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    Just got the official first year reading list through from UCL for the English course. What does everybody else think? Any ideas on how to tackle it? Do we need to prepare any of the Medieval English work before we arrive? Also, if any current/ previous UCL English students have any tips or advice that would be really appreciated
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    Hi,

    I'm Jack Redfern, the publicities officer for UCL English Society, going into my 3rd year.

    Congratulations on your offer! Now, for the reading list, first bit of advice is don't panic. No-one will turn up on day one having read everything on it, and no-one will turn up being able to speak fluent Old English. The courses tend to proceed chronologically, so reading the first book on the list is a good start to getting ahead - however, if you see a later book that you really want to get a start on, go ahead and devour it. You will study all the texts on the Narrative Texts course. The Intellectual and Cultural Sources course, on the other hand, is arranged so you will study a selection of works from across the list in depth, and only touch on others. Don't exhaust yourself trying to read everything before September - there will be plenty of time to read when you're here. The Medieval Language course is split into Middle English in the first half of the year, and Old English in the second half. You will find Middle English much easier than you might first expect, and the course is very gentle. As for Old English, there are countless introductory lectures to help you understand the language, but if you want to get a head start then Peter Baker's Introduction to Old English is a brilliant first port of call. Finally, don't feel the need to go out and buy new copies of the exact editions listed on the reading list. If you want to have your own copy of everything, that's great, but if you can't afford to buy a new library or simply don't want to, then there's no need to worry. The library at UCL will have all the editions you need, and as long you turn up to your seminars with something resembling the text you won't be penalised. I've been using my mum's old copy of Sir Gawain and the Green Knight for two years.The one exception to this rule is when you are studying something in translation. In that case, while you may study your own edition outside of class, you are advised to bring the suggested edition to seminars and tutorials. That way, everyone is studying the same translation of the original text. I hope this was helpful - if you have any further questions you can contact me on here, on Twitter at @UCLEnglishSoc, and on Facebook at /UCLEnglishSociety. Happy reading!
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    Thank you so much!

    (Original post by JRedfernUCL)
    Hi,

    I'm Jack Redfern, the publicities officer for UCL English Society, going into my 3rd year.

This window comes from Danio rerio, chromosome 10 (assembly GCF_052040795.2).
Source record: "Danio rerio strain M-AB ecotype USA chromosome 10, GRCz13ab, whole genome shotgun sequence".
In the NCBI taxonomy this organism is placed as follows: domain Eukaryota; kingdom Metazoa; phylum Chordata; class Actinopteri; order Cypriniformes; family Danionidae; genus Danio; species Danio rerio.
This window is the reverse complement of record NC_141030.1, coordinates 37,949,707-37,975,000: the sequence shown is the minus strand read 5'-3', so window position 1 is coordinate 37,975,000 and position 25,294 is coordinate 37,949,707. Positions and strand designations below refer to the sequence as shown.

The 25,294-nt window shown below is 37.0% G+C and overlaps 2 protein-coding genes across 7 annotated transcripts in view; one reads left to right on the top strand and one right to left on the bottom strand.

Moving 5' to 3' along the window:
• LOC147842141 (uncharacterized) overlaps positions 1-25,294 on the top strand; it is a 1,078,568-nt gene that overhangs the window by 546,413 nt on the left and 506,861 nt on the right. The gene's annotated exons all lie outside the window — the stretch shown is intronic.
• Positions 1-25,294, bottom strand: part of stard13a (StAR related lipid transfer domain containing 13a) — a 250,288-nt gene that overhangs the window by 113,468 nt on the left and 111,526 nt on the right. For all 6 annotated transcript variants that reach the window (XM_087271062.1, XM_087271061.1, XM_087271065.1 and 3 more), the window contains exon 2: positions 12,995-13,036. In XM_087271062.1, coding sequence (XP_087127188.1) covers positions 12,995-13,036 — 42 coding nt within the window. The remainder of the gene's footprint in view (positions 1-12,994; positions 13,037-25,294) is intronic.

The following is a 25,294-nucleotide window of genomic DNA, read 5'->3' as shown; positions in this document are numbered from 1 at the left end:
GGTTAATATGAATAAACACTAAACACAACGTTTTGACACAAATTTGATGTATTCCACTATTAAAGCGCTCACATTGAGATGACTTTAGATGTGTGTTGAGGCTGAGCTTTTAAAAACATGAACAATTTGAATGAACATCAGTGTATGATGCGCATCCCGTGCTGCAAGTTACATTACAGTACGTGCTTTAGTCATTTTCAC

Congratulations on your offer! Now, for the reading list, first bit of advice is don't panic. No-one will turn up on day one having read everything on it, and no-one will turn up being able to speak fluent Old English. The courses tend to proceed chronologically, so reading the first book on the list is a good start to getting ahead - however, if you see a later book that you really want to get a start on, go ahead and devour it. You will study all the texts on the Narrative Texts course. The Intellectual and Cultural Sources course, on the other hand, is arranged so you will study a selection of works from across the list in depth, and only touch on others. Don't exhaust yourself trying to read everything before September - there will be plenty of time to read when you're here. The Medieval Language course is split into Middle English in the first half of the year, and Old English in the second half. You will find Middle English much easier than you might first expect, and the course is very gentle. As for Old English, there are countless introductory lectures to help you understand the language, but if you want to get a head start then Peter Baker's Introduction to Old English is a brilliant first port of call. Finally, don't feel the need to go out and buy new copies of the exact editions listed on the reading list. If you want to have your own copy of everything, that's great, but if you can't afford to buy a new library or simply don't want to, then there's no need to worry. The library at UCL will have all the editions you need, and as long you turn up to your seminars with something resembling the text you won't be penalised. I've been using my mum's old copy of Sir Gawain and the Green Knight for two years.The one exception to this rule is when you are studying something in translation. In that case, while you may study your own edition outside of class, you are advised to bring the suggested edition to seminars and tutorials. That way, everyone is studying the same translation of the original text. I hope this was helpful - if you have any further questions you can contact me on here, on Twitter at @UCLEnglishSoc, and on Facebook at /UCLEnglishSociety. Happy reading!
 
 
 
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